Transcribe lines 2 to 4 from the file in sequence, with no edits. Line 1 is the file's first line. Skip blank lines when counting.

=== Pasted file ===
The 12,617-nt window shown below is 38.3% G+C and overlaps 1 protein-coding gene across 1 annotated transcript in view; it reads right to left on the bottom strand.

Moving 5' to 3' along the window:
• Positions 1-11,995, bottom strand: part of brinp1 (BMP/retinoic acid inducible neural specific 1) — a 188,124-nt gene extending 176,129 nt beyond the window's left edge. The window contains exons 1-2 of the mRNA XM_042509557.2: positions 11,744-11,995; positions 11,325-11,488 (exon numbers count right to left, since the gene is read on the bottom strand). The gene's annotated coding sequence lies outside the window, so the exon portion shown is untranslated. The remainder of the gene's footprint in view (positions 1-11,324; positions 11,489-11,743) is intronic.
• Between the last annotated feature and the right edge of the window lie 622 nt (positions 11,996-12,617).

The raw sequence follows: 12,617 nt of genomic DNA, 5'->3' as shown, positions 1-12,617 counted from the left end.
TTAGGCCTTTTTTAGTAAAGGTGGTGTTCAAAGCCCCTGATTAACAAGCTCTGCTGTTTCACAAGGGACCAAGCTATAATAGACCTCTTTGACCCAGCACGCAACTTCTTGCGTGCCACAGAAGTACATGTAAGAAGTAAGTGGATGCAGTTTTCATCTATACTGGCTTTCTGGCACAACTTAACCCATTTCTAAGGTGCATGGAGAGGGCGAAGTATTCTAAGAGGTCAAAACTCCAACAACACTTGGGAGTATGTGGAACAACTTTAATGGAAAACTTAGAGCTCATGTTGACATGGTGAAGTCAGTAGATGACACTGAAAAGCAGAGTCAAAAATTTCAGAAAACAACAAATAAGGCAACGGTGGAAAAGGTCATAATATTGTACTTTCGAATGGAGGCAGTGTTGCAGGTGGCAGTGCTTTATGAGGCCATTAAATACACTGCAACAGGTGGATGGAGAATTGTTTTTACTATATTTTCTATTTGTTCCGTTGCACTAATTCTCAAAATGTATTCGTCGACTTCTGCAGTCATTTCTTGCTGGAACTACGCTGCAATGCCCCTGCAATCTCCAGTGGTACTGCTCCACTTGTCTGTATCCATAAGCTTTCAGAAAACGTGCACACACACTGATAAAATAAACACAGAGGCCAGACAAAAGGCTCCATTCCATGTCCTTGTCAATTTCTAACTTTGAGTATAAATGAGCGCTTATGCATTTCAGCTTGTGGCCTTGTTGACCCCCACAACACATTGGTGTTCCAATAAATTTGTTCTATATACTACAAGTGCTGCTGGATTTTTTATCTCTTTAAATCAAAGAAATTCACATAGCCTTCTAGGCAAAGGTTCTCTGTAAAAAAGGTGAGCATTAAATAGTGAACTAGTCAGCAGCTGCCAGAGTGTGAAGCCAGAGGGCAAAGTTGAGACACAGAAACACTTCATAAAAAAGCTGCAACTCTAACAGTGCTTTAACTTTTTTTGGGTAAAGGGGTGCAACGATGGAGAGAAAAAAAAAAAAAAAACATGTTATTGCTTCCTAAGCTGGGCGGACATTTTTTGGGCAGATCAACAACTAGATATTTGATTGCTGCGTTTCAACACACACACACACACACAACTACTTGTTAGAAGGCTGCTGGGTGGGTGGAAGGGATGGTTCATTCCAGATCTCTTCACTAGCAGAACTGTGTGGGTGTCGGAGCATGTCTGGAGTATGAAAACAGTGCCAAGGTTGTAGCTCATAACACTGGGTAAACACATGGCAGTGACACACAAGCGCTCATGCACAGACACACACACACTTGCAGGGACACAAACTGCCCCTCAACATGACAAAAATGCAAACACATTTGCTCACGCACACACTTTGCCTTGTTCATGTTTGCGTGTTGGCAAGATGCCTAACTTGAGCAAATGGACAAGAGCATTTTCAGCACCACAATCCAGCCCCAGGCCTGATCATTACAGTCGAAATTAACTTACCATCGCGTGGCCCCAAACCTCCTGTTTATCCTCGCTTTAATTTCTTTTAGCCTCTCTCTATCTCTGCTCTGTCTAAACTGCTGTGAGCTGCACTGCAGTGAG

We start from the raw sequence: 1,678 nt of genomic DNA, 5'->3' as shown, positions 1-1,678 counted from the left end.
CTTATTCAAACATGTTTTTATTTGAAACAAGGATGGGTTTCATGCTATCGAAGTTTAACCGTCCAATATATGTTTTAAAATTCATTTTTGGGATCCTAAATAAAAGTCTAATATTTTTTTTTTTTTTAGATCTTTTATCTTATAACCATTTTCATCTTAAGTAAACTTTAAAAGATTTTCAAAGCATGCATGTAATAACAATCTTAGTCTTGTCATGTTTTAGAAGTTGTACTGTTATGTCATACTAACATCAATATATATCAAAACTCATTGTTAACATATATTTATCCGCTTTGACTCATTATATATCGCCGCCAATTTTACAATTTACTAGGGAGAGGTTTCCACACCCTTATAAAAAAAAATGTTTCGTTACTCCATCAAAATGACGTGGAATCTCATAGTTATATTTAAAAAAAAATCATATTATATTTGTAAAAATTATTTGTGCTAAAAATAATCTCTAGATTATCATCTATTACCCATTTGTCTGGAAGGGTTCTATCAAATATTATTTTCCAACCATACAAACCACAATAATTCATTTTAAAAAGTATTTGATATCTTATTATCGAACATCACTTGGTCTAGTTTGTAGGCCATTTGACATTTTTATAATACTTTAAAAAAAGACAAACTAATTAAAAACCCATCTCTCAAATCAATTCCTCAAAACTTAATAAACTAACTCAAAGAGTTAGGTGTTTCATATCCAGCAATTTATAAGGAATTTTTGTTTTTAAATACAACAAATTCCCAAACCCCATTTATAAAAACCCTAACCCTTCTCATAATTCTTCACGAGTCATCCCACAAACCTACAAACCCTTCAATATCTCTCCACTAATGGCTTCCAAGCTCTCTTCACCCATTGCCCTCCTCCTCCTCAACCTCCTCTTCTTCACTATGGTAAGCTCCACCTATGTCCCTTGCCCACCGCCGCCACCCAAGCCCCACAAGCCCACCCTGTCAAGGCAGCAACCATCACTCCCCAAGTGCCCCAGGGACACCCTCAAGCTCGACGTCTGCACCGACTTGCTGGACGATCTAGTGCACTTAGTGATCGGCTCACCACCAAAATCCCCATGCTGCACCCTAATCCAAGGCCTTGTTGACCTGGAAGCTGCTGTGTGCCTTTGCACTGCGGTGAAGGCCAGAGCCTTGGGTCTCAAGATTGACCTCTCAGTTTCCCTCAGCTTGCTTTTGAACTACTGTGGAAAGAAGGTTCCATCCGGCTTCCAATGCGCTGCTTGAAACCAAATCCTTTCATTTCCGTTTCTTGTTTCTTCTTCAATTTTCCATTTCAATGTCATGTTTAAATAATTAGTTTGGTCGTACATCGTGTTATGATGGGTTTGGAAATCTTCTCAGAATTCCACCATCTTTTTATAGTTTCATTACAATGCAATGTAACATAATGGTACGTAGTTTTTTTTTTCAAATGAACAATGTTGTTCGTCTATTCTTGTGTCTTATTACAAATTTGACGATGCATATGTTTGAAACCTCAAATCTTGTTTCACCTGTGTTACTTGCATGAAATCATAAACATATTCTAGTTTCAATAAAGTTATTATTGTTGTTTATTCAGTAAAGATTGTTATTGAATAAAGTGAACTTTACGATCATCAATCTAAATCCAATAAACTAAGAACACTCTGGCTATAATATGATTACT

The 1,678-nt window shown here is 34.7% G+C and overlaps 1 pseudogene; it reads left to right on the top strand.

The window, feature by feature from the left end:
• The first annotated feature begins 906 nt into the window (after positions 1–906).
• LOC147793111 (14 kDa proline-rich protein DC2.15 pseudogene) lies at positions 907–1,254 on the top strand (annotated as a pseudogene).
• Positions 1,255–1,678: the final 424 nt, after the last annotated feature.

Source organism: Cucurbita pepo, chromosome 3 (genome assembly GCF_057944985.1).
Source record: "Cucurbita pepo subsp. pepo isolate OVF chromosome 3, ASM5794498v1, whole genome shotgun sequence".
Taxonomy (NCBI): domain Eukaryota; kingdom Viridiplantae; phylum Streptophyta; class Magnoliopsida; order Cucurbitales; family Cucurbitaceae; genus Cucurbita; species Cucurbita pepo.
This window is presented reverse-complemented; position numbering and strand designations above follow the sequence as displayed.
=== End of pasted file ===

Moving 5' to 3' along the window:
• Positions 1-11,995, bottom strand: part of brinp1 (BMP/retinoic acid inducible neural specific 1) — a 188,124-nt gene extending 176,129 nt beyond the window's left edge. The window contains exons 1-2 of the mRNA XM_042509557.2: positions 11,744-11,995; positions 11,325-11,488 (exon numbers count right to left, since the gene is read on the bottom strand). The gene's annotated coding sequence lies outside the window, so the exon portion shown is untranslated. The remainder of the gene's footprint in view (positions 1-11,324; positions 11,489-11,743) is intronic.
• Between the last annotated feature and the right edge of the window lie 622 nt (positions 11,996-12,617).